poem index

Laughter, Lost and Love

Laughter, Lost and Love
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My First Memory (of Librarians)
Nikki Giovanni, 1943
This is my first memory:
A big room with heavy wooden tables that sat on a creaky
       wood floor
A line of green shades—bankers’ lights—down the center
Heavy oak chairs that were too low or maybe I was simply
       too short
              For me to sit in and read
So my first book was always big

In the foyer up four steps a semi-circle desk presided
To the left side the card catalogue
On the right newspapers draped over what looked like
       a quilt rack
Magazines face out from the wall

The welcoming smile of my librarian
The anticipation in my heart
All those books—another world—just waiting
At my fingertips.
Laughter, Lost and Love
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Forgetfulness
Billy Collins, 1941
The name of the author is the first to go
followed obediently by the title, the plot,
the heartbreaking conclusion, the entire novel
which suddenly becomes one you have never read, 
never even heard of,

as if, one by one, the memories you used to harbor
decided to retire to the southern hemisphere of the brain,
to a little fishing village where there are no phones.

Long ago you kissed the names of the nine Muses goodbye
and watched the quadratic equation pack its bag,
and even now as you memorize the order of the planets,

something else is slipping away, a state flower perhaps,
the address of an uncle, the capital of Paraguay.

Whatever it is you are struggling to remember
it is not poised on the tip of your tongue,
not even lurking in some obscure corner of your spleen.

It has floated away down a dark mythological river
whose name begins with an L as far as you can recall,
well on your own way to oblivion where you will join those 
who have even forgotten how to swim and how to ride a bicycle.

No wonder you rise in the middle of the night
to look up the date of a famous battle in a book on war.
No wonder the moon in the window seems to have drifted
out of a love poem that you used to know by heart.
Laughter, Lost and Love
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Beauty Secrets, Revealed by the Queen in Snow White
Natasha Sajé
Do for your neck what you do for your face.
Face your neck whatever the case. Pace yourself 
for 35-55, a quick
and bumpy ride, gone in a sneeze. Avoid 
petroleum; replace with olive oil.
Check bitterness at the door; be happy!
Do for yourself what you do for others,
the money guru says to sisters. Embrace
a stash and a place, Virginia wrote, 80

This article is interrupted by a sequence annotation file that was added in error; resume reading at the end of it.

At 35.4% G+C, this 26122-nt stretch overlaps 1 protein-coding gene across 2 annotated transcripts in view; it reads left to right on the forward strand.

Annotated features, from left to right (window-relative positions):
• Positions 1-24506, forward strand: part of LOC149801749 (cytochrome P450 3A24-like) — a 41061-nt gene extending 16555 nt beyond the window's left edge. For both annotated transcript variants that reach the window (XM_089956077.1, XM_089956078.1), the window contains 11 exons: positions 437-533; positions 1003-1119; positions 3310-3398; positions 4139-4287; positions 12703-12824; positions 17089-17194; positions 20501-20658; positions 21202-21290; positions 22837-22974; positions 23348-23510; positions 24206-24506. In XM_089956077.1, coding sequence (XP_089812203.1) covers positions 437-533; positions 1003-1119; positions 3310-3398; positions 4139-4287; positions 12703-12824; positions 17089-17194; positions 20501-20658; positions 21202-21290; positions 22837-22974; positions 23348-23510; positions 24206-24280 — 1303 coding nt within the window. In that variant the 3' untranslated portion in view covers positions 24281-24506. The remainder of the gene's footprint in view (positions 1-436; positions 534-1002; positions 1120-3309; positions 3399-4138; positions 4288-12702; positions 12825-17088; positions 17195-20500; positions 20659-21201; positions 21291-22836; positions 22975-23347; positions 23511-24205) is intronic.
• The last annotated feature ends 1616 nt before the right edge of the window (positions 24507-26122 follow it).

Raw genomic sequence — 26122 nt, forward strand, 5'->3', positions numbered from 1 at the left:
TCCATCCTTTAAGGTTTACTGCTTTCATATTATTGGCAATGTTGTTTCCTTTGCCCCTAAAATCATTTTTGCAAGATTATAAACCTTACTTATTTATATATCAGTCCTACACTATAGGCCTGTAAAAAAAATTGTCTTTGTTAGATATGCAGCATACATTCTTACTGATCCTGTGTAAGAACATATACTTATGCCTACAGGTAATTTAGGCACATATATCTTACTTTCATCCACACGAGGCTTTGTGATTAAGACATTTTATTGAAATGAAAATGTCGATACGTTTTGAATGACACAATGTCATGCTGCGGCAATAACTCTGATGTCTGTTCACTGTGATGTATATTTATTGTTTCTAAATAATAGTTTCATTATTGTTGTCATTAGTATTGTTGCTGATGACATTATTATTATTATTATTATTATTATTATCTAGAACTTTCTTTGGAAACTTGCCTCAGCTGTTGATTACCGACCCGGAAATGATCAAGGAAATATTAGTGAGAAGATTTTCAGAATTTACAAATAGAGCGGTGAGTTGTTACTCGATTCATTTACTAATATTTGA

years ago. Don't be dopey or sleepy,
and don't buy all that's offered. Wake up! 
Do for your future what you should have done 
for your past. Don't be bashful:  it's one thing 
to have a neck, another to stick it out. 
Go ahead and eat fruit fallen to the ground;
be wary of apples in other hands.
Know the party's over when the hostess  
yawns, her jaw like folds of lace. Brace yourself 
for 55-85, a long 
and grumpy slide. Help, Doc! Imagine lots  
of green and see it when your eyes 
are closed. Don't see red, as in done for,
as in broke, as in give up the chase.
Do for your head what you do for your face.
Avoid asking questions of mirrors.
To check your own sad countenance each day
is a disgrace. If you hang on, cash can help. 
Despite it, the Iron Lady's now just a trace
of the woman who said, There's no such thing 
as society! It's our duty to look after ourselves.
A head of state. Debased.
Laughter, Lost and Love
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In the Library
Charles Simic, 1938
for Octavio


There's a book called
"A Dictionary of Angels."
No one has opened it in fifty years,
I know, because when I did,
The covers creaked, the pages
Crumbled. There I discovered

The angels were once as plentiful
As species of flies.
The sky at dusk
Used to be thick with them.
You had to wave both arms
Just to keep them away.

Now the sun is shining
Through the tall windows.
The library is a quiet place.
Angels and gods huddled
In dark unopened books.
The great secret lies
On some shelf Miss Jones
Passes every day on her rounds.

She's very tall, so she keeps
Her head tipped as if listening.
The books are whispering.
I hear nothing, but she does.
Laughter, Lost and Love
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Blues
Elizabeth Alexander, 1962
I am lazy, the laziest
girl in the world. I sleep during
the day when I want to, 'til
my face is creased and swollen,
'til my lips are dry and hot. I 
eat as I please: cookies and milk
after lunch, butter and sour cream
on my baked potato, foods that
slothful people eat, that turn
yellow and opaque beneath the skin.
Sometimes come dinnertime Sunday
I am still in my nightgown, the one
with the lace trim listing because
I have not mended it. Many days
I do not exercise, only
consider it, then rub my curdy
belly and lie down. Even
my poems are lazy. I use
syllabics instead of iambs,
prefer slant to the gong of full rhyme,
write briefly while others go
for pages. And yesterday,
for example, I did not work at all!
I got in my car and I drove 
to factory outlet stores, purchased
stockings and panties and socks
with my father's money.

To think, in childhood I missed only
one day of school per year. I went
to ballet class four days a week
at four-forty-five and on
Saturdays, beginning always
with plie, ending with curtsy.
To think, I knew only industry,
the industry of my race
and of immigrants, the radio
tuned always to the station
that said, Line up your summer
job months in advance. Work hard
and do not shame your family,
who worked hard to give you what you have.
There is no sin but sloth. Burn
to a wick and keep moving.